ASHLAND — Little Hyatt Lake will be drained by at least 4 feet in the coming weeks to relax pressure on its porous, 84-year-old dam that engineers fear could collapse from the weight of the lake.

ASHLAND — Little Hyatt Lake will be drained by at least 4 feet in the coming weeks to relax pressure on its porous, 84-year-old dam that engineers fear could collapse from the weight of the lake.

The emergency action signals what federal Bureau of Land Management officials said could be the beginning of the "slow death" of the 11-acre Greensprings reservoir popular among anglers, hikers and picnickers.

Agency workers pulled old flash boards on both sides of the Greensprings dam this past week, and agency engineers are mulling whether to install one or more pumps to draw down the 11-acre reservoir the requisite 4 feet.

At the urging of state dam inspectors who labeled the cracking concrete structure a liability and at risk of failure, the BLM had to move toward drawing down the lake now instead of waiting until September as planned, said John Gerritsma, area field manager for the BLM, which inherited the dam and reservoir 14 years ago.

"It's a question of risk," Gerritsma said. "It's not an acceptable risk to have this kind of safety issue and not take some kind of action."

The BLM is awaiting an independent engineering report, due in early August, that ultimately will help determine whether the dam should be breached, buttressed with concrete supports or removed, Gerristma said.

"It's ultimately going to go away," Gerristma said. "Our best bet is the slow-death method with the buttressing.

"If it works, we'll extend the life of the dam and the life of the lake," he said. "That's the best we can hope for."

Despite its engineering issues, the lake is a favorite among Greensprings residents and others who see its idyllic setting and undeveloped shores as a good alternative to the region's more developed recreation sites.

News of the draw-down saddened Greensprings residents such as Ron Schaaf, who has lobbied the BLM for a decade not only to keep the lake intact but also to strengthen the dam.

"It seems like this little place is slipping through our fingers," Schaaf said. "I guess I can understand it from their standpoint.

"But the thought that it could be a complete failure in a moment's notice is beyond me," said Schaaf, who hopes buttressing of the current dam will stave off the lake's death.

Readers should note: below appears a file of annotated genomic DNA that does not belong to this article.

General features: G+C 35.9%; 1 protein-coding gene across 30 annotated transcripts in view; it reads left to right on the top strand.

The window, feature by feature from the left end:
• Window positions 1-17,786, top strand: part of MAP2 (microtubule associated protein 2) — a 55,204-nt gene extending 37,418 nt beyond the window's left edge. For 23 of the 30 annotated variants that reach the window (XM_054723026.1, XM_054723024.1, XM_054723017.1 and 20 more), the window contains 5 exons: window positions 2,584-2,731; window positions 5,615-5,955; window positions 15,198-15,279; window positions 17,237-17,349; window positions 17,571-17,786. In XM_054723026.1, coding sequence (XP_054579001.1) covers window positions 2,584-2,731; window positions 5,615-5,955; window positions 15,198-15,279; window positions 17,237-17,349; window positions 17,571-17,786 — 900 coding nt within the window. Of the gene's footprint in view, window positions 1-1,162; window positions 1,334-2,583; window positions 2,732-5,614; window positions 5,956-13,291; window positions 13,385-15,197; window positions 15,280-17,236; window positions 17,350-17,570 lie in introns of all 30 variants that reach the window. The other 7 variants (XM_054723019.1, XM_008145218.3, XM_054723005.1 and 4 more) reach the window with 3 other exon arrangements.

The dam's structural integrity is only one of many pitfalls facing Little Hyatt Lake, minutes from Hyatt Lake along the Greensprings highway east of Ashland.

The BLM, which took possession of the lake and dam from the Talent Irrigation District in 1993, has no state water right to impound the lake. Also, part of the lake covers private land, creating a potential trespass problem.

The lake has been in place since 1923, when the dam was built for the Talent Irrigation District as part of its early delivery system for pushing water from Hyatt Lake into Emigrant Lake for its patrons in the Bear Creek basin. When the federal Bureau of Reclamation built the Keene Creek Reservoir, Little Hyatt became inoperable.

Though irrelevant to irrigators, Little Hyatt has remained popular with people looking for recreation off the beaten path. TID considered removing the dam in the early 1990s, but the district signed it over to the BLM to keep the lake's recreational opportunities intact.

So far, flows into Little Hyatt from Hyatt Lake have been only slightly less than the out-flows, so the lake has dropped about six inches in the past week.

Gerritsma said the BLM is exploring options, such as pumps, to drop the lake level.

"What a shame. It was a neat little lake," said Tom Sherrill, who lives downstream of Little Hyatt and has never feared the dam would burst.

"It's too bad for everyone, not just the people who live up here," Sherrill said. "But I guess they have to do what they have to do."

Reach reporter Mark Freeman at 776-4470, or e-mail mfreeman@mailtribune.com.